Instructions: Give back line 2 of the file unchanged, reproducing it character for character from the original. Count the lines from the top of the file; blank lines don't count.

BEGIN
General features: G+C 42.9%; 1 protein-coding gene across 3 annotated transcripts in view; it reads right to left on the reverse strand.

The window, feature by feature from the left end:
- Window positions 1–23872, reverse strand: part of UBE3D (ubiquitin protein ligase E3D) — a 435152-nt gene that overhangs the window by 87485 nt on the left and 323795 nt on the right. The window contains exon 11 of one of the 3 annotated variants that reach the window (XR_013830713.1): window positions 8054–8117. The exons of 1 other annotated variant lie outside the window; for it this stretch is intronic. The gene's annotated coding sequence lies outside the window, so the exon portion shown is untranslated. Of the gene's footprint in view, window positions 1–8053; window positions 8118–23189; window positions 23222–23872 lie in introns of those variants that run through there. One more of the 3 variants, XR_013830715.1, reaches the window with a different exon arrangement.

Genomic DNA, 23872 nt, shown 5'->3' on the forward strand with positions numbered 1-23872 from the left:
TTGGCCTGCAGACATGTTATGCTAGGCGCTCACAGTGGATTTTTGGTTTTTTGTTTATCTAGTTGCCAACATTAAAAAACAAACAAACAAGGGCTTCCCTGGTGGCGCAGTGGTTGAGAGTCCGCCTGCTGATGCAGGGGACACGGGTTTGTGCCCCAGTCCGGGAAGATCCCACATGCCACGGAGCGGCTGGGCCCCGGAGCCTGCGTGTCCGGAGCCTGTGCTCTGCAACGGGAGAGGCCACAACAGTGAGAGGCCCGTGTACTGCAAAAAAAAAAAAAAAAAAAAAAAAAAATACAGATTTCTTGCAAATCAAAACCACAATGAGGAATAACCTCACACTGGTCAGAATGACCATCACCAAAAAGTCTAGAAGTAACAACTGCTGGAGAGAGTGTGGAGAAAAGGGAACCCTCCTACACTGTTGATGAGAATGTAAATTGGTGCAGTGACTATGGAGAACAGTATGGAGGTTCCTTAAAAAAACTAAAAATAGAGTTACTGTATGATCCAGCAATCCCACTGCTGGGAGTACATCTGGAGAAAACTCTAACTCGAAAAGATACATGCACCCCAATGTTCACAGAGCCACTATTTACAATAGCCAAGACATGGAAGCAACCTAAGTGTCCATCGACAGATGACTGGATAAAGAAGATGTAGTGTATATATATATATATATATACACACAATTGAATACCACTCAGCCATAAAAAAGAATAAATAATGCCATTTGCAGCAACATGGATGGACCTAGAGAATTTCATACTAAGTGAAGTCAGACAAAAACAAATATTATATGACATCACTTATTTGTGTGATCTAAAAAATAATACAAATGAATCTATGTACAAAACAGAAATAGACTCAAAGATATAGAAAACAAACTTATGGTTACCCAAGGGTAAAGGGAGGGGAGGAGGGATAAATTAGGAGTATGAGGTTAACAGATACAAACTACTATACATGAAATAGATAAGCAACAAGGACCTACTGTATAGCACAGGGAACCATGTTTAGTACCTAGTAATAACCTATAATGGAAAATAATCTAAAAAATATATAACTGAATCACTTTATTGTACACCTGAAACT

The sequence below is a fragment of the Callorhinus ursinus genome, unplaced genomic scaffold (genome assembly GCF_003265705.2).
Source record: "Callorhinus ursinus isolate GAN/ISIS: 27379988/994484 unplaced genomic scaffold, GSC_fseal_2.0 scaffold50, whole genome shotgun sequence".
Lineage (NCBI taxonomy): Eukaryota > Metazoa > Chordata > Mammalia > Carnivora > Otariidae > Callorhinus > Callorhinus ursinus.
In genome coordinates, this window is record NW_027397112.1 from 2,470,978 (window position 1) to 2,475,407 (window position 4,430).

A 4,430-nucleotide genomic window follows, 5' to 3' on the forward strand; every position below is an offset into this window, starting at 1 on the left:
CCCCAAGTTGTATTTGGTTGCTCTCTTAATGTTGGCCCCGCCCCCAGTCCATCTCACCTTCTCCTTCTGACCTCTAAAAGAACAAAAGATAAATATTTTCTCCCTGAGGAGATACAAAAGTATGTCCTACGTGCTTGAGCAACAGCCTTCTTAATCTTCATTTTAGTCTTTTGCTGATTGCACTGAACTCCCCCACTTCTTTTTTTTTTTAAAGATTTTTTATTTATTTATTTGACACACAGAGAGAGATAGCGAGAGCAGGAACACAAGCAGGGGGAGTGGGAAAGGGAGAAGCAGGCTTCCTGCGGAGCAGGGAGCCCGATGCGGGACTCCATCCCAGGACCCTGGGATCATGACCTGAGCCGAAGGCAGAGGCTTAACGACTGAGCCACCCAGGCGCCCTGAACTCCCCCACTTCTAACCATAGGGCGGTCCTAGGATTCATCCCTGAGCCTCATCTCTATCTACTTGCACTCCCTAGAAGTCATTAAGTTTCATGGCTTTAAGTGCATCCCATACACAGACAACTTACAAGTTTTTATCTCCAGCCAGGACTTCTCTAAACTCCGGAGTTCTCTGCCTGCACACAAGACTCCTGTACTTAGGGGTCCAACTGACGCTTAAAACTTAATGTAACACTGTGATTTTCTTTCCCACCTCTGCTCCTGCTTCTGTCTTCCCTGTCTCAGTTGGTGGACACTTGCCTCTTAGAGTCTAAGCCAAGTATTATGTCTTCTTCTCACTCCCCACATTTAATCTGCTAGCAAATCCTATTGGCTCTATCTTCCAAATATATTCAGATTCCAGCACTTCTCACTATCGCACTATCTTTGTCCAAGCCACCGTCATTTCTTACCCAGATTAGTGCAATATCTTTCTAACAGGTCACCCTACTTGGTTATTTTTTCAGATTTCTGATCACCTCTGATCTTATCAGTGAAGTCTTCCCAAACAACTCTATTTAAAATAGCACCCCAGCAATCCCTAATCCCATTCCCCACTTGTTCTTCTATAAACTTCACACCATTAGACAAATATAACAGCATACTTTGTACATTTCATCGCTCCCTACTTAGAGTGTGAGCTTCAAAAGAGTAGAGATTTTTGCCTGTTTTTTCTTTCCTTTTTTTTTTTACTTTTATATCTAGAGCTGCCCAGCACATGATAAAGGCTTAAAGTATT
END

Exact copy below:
The window, feature by feature from the left end: